Bridging Disciplinary Boundaries (January 11 - 14, 2007)

Pacific B (Hyatt Regency San Francisco)

Predictors of Condom Use in Latino Youth

Judith C. Baer, PhD, Rutgers University and Claudia Moreno, PhD, Rutgers University.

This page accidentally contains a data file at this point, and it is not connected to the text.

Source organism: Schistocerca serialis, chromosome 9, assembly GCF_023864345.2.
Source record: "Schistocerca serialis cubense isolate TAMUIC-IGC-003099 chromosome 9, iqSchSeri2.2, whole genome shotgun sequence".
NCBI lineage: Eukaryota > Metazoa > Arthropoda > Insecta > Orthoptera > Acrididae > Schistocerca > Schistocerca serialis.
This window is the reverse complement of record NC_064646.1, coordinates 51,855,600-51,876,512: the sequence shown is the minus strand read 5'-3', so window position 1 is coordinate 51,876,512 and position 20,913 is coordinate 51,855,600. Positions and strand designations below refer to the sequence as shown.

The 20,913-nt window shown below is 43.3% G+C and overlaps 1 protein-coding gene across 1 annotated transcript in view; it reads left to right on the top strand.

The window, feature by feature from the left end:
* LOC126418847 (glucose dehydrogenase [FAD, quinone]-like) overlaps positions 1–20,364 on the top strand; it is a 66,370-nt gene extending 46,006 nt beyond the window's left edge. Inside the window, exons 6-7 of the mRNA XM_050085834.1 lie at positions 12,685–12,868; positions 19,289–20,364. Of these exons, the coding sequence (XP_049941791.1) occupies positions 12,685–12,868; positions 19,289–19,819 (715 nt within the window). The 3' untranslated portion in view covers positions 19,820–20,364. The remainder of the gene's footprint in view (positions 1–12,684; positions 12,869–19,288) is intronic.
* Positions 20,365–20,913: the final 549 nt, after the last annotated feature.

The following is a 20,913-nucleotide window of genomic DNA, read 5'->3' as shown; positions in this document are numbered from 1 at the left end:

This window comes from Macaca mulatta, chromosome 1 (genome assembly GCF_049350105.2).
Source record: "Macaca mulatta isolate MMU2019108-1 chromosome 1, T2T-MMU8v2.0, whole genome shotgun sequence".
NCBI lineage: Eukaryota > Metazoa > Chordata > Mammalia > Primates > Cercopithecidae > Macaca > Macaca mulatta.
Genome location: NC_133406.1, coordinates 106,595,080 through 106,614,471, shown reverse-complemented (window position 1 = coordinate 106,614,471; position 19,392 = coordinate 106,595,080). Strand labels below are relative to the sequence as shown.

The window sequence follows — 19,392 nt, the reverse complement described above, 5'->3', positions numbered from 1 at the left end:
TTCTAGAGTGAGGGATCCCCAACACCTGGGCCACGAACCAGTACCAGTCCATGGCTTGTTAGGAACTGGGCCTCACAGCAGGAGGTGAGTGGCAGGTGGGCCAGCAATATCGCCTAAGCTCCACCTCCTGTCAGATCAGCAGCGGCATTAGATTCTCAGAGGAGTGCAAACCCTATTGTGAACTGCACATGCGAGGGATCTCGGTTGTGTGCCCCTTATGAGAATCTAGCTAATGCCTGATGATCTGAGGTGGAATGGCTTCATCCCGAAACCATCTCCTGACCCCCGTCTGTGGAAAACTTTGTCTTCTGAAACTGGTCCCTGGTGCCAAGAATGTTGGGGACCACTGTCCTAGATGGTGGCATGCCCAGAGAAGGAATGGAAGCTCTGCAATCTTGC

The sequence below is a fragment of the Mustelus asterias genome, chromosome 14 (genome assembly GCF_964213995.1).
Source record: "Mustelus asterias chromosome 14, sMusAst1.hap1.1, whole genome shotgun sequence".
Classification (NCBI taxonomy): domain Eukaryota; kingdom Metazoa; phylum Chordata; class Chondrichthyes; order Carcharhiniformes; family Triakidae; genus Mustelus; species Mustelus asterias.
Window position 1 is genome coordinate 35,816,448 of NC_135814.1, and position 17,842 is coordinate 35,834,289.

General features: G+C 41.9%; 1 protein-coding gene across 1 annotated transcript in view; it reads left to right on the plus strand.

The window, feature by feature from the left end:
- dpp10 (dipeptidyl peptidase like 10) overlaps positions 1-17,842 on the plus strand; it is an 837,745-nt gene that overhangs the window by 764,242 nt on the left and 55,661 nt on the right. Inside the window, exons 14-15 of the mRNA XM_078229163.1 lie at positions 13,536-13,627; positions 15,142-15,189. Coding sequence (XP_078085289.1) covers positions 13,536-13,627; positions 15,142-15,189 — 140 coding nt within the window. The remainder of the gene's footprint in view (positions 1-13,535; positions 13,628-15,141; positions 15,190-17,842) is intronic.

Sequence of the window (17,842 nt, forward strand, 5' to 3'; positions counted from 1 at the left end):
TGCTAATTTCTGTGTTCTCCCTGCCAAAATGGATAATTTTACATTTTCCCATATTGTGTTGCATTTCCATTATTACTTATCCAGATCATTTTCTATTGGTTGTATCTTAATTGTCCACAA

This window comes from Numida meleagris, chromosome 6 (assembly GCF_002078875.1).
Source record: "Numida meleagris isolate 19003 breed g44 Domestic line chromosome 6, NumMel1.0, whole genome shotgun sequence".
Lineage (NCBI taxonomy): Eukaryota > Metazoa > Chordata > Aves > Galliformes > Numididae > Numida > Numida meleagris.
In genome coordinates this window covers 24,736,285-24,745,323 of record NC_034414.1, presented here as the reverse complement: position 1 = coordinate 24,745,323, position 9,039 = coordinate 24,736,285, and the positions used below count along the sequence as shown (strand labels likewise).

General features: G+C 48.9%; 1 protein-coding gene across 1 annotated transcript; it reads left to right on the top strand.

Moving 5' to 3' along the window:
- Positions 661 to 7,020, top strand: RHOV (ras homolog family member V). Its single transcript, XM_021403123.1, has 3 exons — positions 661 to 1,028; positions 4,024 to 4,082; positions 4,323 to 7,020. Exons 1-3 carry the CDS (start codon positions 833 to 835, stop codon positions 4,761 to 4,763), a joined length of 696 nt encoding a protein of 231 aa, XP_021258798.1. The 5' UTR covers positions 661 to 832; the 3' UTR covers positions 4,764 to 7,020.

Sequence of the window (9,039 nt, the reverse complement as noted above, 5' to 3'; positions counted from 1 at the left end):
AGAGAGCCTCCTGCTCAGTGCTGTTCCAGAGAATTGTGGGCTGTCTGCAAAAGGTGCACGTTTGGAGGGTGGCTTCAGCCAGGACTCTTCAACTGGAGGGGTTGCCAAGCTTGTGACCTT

Latino adolescents represent 16% of the adolescent population and yet they are overrepresented in the cases of HIV/AIDS, accounting for 21% of the HIV/AIDS population (Center for Disease Control and Prevention[CDC], 2005). The incidence of HIV/AIDS among adults and adolescent Hispanics is three times higher than for non-Hispanic Whites (CDC, 2004). While the use of latex condoms can effectively reduce HIV infection, research shows lower condom use by Latino adolescents than by African American or White adolescents (Brener et al., 2002; Villaruel et al., 2004). Previous studies have used the theory of planned behavior to examine predictors of condom use in Latino youth (Jemmott, Jemmott, & Villarruel, 2002; Norris & Ford, 1992; Villarruel et al., 2004). The theory of planned behavior (Ajzen, 1991) proposes that specific behavioral intentions are considered the major determinants of behaviors. Behavioral intentions are determined by attitudes toward the behavior, subjective norms regarding it, and perceived control over it. The purpose of this study was to examine within group variations in behavior intentions for condom use among Latino adolescents. No within group studies were located in the literature and we hypothesized that behavioral intentions would vary by ethnic subgroup just as they do between groups. Our sample consisted of a secondary analysis of the National Longitudinal Study of Adolescent Health (Add Health). The ethnic makeup of the sample was adolescents who self-identified as: Mexican Americans (N=1702), Chicanos (N=152), Cuban (N=538), Puerto Ricans (N=633), Central/South American (N=403), and Hispanic Other (N=320). Measures of behavioral intentions were: (1) the belief that they were socially accepted; (2) the belief that if they engaged in sexual activity it would upset their parents; (3) the belief that condom use was acceptable by their peers; (4) the belief that they would gain respect by having sexual intercourse; (5) the belief that using a condom was important; (6) the belief that they knew how to use a condom. Regression analyses were performed using Stata 8.0 software employing weights and survey commands. While the need for acceptance and condom use was positively associated with sexual intercourse in all the groups, there were significant subgroup and gender differences. Significant findings were: For females, who self identified as Chicano, inadequate knowledge about condoms was negatively associated with having sex (t = -4.43, p<.000) and they felt they would loose respect if they had sex (t= 2.34, p<.02). Cuban males needed to feel social accepted to use condoms (t =2.91, p<.05), and Cuban females said they believed that if they had sex they would be less lonely (t = 2.10, p<.04). Central American males believed that if they had sex they would not be less lonely (t = -2.70, p<.05). Central American females believed they would not loose respect if they had sex (-3.06, p<.003), but if they had sex they would upset their mother (t = 2.31, p<.02), and if they had sex they would be less lonely (t = 2.92, p<.004). Our findings underscore the complexity of the issues and call for ethnic specific interventions.